Articles: Cooling

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Design and Functionality

First of all I would like to say that Cooler Master Hyper 612 PWM is a large and pretty heavy cooler. Wide heatsink fins and two strict rows of heatpipes accentuate its massiveness:



The cooler is 163 mm tall, 140 mm long and 127.5 mm wide. You can check out its detailed dimensions on the following layout scheme:

Despite this pretty large size, Hyper 612 PWM weighs 922 grams, which is normal for a contemporary super-cooler.

The cooler is built on six copper heatpipes 6 mm in diameter going through the copper base and piercing 45 aluminum fins. Each heatsink fin is 0.5 mm thick and the gaps between the fins are 2.0 mm:



There is a 120 mm fan attached to one of the wide heatsink sides. A decorative metal plate with Cooler Master logotype covers the top of the cooler hiding the sticking out ends of the heatpipes. The calculated effective heatsink surface is 10,420 cm2, which is about the same as the leading air-coolers have these days.

Despite seemingly simple design, Hyper 612 PWM boasts a few interesting peculiarities:

However, some of them, such as solid copper base or quick-snap second fan, are more of a marketing “feature”, and the wider fin gaps of 2.0 mm are still not wide enough to ensure high cooling efficiency at low fan rotation speeds. Therefore, out of six key distinguishing features declared by the manufacturer there only remain two in the end.

The first one is resistance reduction cut-outs. These are long 3 mm slits in each heatsink fin, which reduce the airflow resistance and reduce heatsink weight. These slits are made in those parts of the fins that are right in-between the heatpipes. The second feature has to do with the cooler base structure: the heatpipes in the base are very tightly packed and soldered together covering the most thermally loaded part of the processor entirely. The gaps between the heatpipes in the cooler base are between 1 and 1.5 mm and the thinnest part of the base plate under them is 3 mm:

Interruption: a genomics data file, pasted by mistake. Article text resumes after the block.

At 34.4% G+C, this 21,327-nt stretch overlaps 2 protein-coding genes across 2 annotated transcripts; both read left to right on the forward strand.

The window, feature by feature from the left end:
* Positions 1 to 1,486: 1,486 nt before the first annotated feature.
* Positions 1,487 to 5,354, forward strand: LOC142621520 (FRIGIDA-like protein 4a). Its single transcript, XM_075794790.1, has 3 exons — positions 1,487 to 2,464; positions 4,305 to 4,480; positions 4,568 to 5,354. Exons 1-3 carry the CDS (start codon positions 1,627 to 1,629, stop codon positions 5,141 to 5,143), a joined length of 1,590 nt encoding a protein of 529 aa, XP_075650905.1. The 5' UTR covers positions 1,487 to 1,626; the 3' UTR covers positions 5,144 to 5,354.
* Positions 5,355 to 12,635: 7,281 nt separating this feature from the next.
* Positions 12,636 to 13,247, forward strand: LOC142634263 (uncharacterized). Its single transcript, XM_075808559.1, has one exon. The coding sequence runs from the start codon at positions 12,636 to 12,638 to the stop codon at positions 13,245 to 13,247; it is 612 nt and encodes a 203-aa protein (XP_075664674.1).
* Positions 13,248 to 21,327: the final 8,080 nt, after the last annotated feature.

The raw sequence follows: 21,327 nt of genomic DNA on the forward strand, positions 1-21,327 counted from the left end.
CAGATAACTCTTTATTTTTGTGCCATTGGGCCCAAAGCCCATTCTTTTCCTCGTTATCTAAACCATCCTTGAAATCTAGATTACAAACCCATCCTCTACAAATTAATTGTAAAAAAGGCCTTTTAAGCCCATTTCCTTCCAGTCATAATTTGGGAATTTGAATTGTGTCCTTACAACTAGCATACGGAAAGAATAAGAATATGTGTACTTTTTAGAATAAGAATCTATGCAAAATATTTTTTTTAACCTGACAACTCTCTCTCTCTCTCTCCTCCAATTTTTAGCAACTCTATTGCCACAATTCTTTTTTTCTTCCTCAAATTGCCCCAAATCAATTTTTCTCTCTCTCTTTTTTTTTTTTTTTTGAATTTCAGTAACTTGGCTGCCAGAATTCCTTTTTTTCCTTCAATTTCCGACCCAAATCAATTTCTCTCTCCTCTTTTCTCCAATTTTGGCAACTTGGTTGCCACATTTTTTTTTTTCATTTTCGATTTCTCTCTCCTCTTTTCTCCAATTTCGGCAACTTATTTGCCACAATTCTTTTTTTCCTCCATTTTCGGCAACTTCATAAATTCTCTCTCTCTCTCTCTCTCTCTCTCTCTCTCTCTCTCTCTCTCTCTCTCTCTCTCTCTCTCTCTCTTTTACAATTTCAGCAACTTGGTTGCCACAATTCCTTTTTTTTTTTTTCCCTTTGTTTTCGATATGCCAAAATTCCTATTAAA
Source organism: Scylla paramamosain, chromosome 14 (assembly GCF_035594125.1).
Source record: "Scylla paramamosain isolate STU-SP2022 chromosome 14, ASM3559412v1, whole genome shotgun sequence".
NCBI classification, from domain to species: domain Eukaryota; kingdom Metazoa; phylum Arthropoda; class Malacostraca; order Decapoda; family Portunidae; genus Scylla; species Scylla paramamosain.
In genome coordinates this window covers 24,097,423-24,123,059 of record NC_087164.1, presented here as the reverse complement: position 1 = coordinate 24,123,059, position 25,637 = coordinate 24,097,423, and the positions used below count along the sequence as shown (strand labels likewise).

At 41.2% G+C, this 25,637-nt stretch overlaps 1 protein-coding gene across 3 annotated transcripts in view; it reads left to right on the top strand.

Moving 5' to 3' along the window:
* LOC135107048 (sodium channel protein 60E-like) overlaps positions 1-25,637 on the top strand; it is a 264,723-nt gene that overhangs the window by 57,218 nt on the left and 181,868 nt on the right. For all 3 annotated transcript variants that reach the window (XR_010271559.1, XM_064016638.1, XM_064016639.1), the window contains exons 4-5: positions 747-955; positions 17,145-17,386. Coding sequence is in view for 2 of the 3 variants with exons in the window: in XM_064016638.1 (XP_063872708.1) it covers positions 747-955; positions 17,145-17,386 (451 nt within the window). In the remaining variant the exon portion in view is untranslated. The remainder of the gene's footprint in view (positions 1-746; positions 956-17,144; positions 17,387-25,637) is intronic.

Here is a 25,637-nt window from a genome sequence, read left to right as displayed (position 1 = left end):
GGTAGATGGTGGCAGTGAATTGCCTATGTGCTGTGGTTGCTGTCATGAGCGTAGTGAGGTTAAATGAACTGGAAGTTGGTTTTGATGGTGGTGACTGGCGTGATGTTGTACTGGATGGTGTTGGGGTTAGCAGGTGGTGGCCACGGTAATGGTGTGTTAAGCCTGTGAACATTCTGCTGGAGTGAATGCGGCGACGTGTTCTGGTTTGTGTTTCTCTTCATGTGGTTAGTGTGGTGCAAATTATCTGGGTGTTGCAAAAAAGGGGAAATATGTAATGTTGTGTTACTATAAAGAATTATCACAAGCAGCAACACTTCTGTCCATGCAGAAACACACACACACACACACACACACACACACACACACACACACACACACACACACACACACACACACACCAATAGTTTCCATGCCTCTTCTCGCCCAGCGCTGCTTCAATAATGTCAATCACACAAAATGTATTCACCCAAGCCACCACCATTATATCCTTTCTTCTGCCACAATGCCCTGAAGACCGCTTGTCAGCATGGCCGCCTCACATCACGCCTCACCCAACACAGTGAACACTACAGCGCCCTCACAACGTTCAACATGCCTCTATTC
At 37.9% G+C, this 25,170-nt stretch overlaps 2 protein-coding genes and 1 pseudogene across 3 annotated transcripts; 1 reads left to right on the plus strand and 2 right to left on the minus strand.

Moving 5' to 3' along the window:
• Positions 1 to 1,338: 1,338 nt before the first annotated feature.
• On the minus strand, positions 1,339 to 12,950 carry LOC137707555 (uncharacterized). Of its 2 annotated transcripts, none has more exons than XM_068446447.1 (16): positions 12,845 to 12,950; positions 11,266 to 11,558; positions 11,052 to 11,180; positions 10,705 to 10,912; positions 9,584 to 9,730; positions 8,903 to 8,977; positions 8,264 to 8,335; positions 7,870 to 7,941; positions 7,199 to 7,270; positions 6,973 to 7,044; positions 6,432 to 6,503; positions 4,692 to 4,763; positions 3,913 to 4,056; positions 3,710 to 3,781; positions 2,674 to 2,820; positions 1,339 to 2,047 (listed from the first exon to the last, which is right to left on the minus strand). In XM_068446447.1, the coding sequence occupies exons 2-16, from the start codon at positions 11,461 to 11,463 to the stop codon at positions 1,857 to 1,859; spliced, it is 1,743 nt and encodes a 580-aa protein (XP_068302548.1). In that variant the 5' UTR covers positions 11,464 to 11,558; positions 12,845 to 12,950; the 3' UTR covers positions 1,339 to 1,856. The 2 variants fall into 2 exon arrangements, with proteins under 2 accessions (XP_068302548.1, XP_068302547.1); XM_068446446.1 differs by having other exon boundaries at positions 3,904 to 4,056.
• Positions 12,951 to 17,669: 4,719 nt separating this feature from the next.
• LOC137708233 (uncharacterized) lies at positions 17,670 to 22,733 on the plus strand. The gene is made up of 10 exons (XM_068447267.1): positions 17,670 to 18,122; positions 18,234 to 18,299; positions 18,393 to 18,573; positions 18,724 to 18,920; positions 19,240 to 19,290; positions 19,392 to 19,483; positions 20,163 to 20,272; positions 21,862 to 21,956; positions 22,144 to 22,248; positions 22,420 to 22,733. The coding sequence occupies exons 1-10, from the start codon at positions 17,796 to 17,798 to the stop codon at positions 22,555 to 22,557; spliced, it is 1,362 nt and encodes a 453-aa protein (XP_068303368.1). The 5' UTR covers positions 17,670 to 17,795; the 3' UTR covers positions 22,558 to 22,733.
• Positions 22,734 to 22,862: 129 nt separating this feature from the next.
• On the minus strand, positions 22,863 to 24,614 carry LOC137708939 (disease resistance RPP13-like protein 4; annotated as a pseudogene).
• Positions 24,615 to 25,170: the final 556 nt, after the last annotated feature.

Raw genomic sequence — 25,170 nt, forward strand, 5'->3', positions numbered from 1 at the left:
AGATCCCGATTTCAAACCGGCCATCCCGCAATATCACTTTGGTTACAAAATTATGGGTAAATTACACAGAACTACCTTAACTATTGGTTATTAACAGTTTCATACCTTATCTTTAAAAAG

The contact base surface is finished pretty nicely, although it is missing the mirror-polish:

The surface is very even, without any Thermalright-like bumps or Noctua-like hollows:

Just like Cooler Master GeminII S524, Hyper 612 PWM comes with a seven-blade 120x120x25 mm fan with optimized XtraFlo impeller:

Its rotation speed is automatically controlled using pulse-width modulation method (PWM) in the interval between 600 and 2000 RPM. It produces 9-36 dBA of noise and creates 24.9-82.9 CFM airflow. The static pressure is also mentioned among the fan specs: it equals 0.3-2.7 mmH2O.

The maximum fan power consumption shouldn’t exceed 4.5 W and its slid bearing should last at least 40,000 hours or 4.6 years of continuous operation.

The fan is attached to the heatsink with two plastic clips, which are screwed on the heatsink before the fan is snapped onto them:

To lower the vibrations transfer from the fan there are soft rubber pads stuck to the corners of these snap-on clips. A pair of additional clips and rubber pads for a second fan is included with the bundled accessories.

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